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Farm News & Views for the week of November 6, 2023

Crop producers in the upper Midwest are wrapping up corn and soybean harvest, and throughout the corn belt and beyond, farmers are pleasantly surprised with yields that were expected to be lower, based on a tough growing season that featured hot, dry weather that was expected to negatively affect crop yields. Now, the problem is getting grains delivered, with low Mississippi River levels that continue to impact grain shipments down river with barge traffic restricted on weight, and increasing freight charges. But shipping bottlenecks aren’t just affecting the Mississippi River. Ship traffic through the Panama Canal has been restricted too, because of an ongoing drought. The Panama Canal Authority has begun to cut in vessel traffic that they expect will limit passage to 24 ships per day by February, due to the ongoing drought in that region. According to the Authority, forty percent of all U.S. container traffic, some of which carries grain to Asian markets, travels through the Panama Canal’s locks every year. Under normal conditions, between 34-36 vessels traverse the canal daily. Also, to the north, getting grain to markets in Europe through the St. Lawrence Waterway is now being affected by a Canadian lock workers strike that began October 26th . The strike has held up grain shipments that would normally be carried from Duluth, Minnesota and other Great Lake ports to the Atlantic Ocean shipping lanes. Fall is the busiest time of the year on this waterway because of harvest in both the U.S. and Canada. There are over 100 ships waiting for the strike to end so they can continue to their destinations.

As grocery shoppers begin stocking up for Thanksgiving, a new report from Wells Fargo’s Agri-Food Institute warns that prices for food-at-home are up almost 2.5% compared with last October. While turkey prices are much lower than a year ago, the price of ham is up over 5% and the price of many canned goods are higher too. For example, canned pumpkin is up 30% and green beans are 9% higher compared to last year.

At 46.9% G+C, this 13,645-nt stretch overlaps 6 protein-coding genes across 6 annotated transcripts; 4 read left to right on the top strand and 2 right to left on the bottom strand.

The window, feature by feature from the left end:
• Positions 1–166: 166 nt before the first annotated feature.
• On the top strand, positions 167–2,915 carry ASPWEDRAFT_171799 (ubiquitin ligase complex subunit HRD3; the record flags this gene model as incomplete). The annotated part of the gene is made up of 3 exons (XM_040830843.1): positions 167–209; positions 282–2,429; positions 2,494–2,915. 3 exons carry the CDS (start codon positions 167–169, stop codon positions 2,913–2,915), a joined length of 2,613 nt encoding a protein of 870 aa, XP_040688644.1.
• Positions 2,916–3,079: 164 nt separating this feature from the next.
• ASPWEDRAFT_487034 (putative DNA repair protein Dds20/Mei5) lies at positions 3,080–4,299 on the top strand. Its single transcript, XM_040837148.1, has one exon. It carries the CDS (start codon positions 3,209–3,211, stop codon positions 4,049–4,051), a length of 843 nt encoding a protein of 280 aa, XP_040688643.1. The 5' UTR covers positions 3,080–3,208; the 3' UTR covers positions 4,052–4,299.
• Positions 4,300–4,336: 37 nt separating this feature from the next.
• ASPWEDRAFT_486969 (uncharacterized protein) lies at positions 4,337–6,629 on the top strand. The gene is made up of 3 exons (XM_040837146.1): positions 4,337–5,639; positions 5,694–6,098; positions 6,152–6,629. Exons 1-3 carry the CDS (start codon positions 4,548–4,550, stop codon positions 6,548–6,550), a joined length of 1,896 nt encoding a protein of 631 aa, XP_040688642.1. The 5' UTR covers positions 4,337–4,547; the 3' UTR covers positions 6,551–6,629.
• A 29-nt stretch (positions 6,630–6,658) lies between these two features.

While the U.S. House of Representatives has settled down after a frenzied election of a Speaker of the House, last week, 60 House Republicans sent newly elected Speaker Mike Johnson an open letter calling for the swift passage of a new Farm Bill. The letter was intended to highlight the critical importance of federal policies helping farm, ranch, and forester families. Although the 2018 Farm Bill was extended until the end of December, if a new Bill isn’t drafted before January 1st, 2024, some farm bill programs will expire, such as the nutrition assistance and farm commodity support programs. Other programs, like crop insurance have permanent authority and don’t need to be reauthorized. With only 19 days left in the 2023 House calendar, representatives have a lot to do before they can send a bill to the Senate for that chamber’s additions, subtractions and approval, and then on to the President’s office to be signed. Maybe they need to sub out the job to a class of first graders.

American historian and a member of the Adams political family Henry Brooks Adams wrote: “Practical politics consists in ignoring facts.”

Bob has been an agricultural educator and farm and ranch management consultant for over 40 years in southwest Colorado. He writes about agricultural issues from his farm near Cortez, and has helped to produce farm reports on KSJD for more than a dozen years.